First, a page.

Working with Executives over many years I have found there to be two constants in any effective learning or transformational experience. The first is the power of discovery and the second is the power of doing. Combined, these approaches have a significant impact in translating new insights into positive action. They are also inextricably linked because to discover you need to do and to do you need to discover.
This has huge implications for anyone involved in Executive Development. Designing interventions that make executives intellectually richer with more content, more concepts, more models, more theories and more plans runs the risk of fuelling the knowing-doing gap. On the other hand if you design interventions that are grounded in real business issues and learning by doing then the change that is sought will more likely be achieved.
Discovery & Doing
At its heart discovery is learning from the unorthodox and the unusual and appreciating there is learning in everything. It is about taking time to “walk in other worlds”, to get your hands dirty, to ask great questions, to let go, to see, to feel and to experience new, different and challenging perspectives and ways of doing things. In doing so the aim is to bring new and fresh insights to address an increasing array of highly complex and adaptive business challenges related to change, innovation, creativity, agility, collaboration and transformation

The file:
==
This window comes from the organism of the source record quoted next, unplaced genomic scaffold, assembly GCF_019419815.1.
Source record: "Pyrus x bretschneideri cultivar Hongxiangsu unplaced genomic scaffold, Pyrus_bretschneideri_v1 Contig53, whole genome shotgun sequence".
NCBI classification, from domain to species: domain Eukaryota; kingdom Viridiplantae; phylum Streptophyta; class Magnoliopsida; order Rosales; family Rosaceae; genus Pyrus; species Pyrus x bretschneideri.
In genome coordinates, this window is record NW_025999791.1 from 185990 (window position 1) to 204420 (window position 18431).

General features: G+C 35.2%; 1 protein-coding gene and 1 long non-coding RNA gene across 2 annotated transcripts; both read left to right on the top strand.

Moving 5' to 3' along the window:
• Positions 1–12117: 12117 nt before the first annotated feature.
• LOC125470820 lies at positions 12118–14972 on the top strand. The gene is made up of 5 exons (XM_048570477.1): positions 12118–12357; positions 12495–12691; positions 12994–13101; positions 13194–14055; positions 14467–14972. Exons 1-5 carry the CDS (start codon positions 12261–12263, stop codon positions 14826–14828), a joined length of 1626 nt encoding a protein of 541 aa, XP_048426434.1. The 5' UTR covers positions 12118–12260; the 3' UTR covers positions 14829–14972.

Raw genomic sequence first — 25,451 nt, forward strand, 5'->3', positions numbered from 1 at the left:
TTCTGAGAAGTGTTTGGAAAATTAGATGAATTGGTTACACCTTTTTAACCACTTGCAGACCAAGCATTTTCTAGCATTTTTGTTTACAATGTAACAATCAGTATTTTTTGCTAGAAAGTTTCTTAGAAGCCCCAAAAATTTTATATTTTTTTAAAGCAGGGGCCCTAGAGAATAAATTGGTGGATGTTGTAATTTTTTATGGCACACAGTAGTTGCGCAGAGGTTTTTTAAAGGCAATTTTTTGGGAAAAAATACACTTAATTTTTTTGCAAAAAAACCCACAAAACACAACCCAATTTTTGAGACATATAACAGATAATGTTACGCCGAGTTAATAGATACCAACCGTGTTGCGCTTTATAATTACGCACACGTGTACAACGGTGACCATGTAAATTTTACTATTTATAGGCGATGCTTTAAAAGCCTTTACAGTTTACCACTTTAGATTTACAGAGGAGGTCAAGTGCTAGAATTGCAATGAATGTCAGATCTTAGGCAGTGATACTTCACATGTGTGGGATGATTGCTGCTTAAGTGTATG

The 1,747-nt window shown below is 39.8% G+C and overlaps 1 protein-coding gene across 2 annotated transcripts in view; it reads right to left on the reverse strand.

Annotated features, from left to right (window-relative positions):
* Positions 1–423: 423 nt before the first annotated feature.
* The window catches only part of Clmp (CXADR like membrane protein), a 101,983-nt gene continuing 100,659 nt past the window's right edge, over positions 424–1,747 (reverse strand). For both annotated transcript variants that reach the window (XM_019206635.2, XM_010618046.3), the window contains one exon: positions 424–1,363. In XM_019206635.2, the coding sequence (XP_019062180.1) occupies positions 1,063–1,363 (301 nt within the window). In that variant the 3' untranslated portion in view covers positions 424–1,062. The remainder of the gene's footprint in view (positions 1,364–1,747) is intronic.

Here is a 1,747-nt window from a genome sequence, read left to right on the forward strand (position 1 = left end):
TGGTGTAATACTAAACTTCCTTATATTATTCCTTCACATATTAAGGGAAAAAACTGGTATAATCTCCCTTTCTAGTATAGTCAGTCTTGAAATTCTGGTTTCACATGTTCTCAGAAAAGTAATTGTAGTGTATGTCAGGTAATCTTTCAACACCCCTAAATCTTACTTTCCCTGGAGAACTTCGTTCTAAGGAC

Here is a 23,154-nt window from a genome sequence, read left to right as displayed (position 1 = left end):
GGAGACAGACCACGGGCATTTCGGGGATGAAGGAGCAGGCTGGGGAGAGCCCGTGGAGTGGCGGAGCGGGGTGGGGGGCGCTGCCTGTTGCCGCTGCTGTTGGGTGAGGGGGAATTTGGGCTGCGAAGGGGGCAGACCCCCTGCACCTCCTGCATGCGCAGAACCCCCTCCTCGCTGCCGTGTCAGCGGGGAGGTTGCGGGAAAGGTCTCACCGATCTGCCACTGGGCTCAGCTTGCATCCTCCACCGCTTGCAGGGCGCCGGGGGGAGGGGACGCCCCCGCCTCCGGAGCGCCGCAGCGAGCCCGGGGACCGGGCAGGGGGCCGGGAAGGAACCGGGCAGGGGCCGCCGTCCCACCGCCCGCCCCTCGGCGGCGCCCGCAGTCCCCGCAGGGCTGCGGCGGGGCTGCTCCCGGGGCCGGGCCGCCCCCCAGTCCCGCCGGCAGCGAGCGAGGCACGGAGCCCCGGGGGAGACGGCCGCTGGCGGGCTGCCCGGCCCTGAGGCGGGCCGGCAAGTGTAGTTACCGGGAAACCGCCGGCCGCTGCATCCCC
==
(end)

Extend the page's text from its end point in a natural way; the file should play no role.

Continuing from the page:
Organisations seeking to create a cadre of executives who will lead change, build a more innovative culture or transform their organisation in some fundamental way will not do so by seeking inspiration or insight from people in the same industry, with the same world view or with the same basic DNA. That approach inevitably leads to sameness not difference.
“I go to a meeting with a group of managers who attended the programme. Met them earlier where they fired questions at me. Thought initially this programme was a bit weird.
What do visits to Salvation Army, eating in the dark with blind people and talking to researchers from Shell have to do with leading better in the bank? I was mistaken.
Entering and discovering a completely different world and to hear how motivated others are, how they take responsibility and innovate is an inspiration to think about your own role.